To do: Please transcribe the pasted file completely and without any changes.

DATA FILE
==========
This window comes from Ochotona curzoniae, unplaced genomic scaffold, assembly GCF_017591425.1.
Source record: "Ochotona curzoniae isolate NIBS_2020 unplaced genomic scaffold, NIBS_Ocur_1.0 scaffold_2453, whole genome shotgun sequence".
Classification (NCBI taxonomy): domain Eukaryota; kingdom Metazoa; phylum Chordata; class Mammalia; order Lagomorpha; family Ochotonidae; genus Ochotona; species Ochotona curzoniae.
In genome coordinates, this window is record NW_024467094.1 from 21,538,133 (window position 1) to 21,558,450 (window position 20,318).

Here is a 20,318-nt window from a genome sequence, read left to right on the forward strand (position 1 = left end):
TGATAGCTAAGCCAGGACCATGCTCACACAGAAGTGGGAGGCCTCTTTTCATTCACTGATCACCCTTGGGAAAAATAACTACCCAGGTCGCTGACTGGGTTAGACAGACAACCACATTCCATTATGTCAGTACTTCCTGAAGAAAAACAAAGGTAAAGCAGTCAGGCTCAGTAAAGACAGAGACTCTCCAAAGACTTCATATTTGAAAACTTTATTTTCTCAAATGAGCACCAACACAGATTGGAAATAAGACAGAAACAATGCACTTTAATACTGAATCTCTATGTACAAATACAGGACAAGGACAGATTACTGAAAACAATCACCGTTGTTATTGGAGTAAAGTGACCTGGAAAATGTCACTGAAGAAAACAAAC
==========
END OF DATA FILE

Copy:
This window comes from Ochotona curzoniae, unplaced genomic scaffold, assembly GCF_017591425.1.
Source record: "Ochotona curzoniae isolate NIBS_2020 unplaced genomic scaffold, NIBS_Ocur_1.0 scaffold_2453, whole genome shotgun sequence".
Classification (NCBI taxonomy): domain Eukaryota; kingdom Metazoa; phylum Chordata; class Mammalia; order Lagomorpha; family Ochotonidae; genus Ochotona; species Ochotona curzoniae.
In genome coordinates, this window is record NW_024467094.1 from 21,538,133 (window position 1) to 21,558,450 (window position 20,318).

Here is a 20,318-nt window from a genome sequence, read left to right on the forward strand (position 1 = left end):
TGATAGCTAAGCCAGGACCATGCTCACACAGAAGTGGGAGGCCTCTTTTCATTCACTGATCACCCTTGGGAAAAATAACTACCCAGGTCGCTGACTGGGTTAGACAGACAACCACATTCCATTATGTCAGTACTTCCTGAAGAAAAACAAAGGTAAAGCAGTCAGGCTCAGTAAAGACAGAGACTCTCCAAAGACTTCATATTTGAAAACTTTATTTTCTCAAATGAGCACCAACACAGATTGGAAATAAGACAGAAACAATGCACTTTAATACTGAATCTCTATGTACAAATACAGGACAAGGACAGATTACTGAAAACAATCACCGTTGTTATTGGAGTAAAGTGACCTGGAAAATGTCACTGAAGAAAACAAAC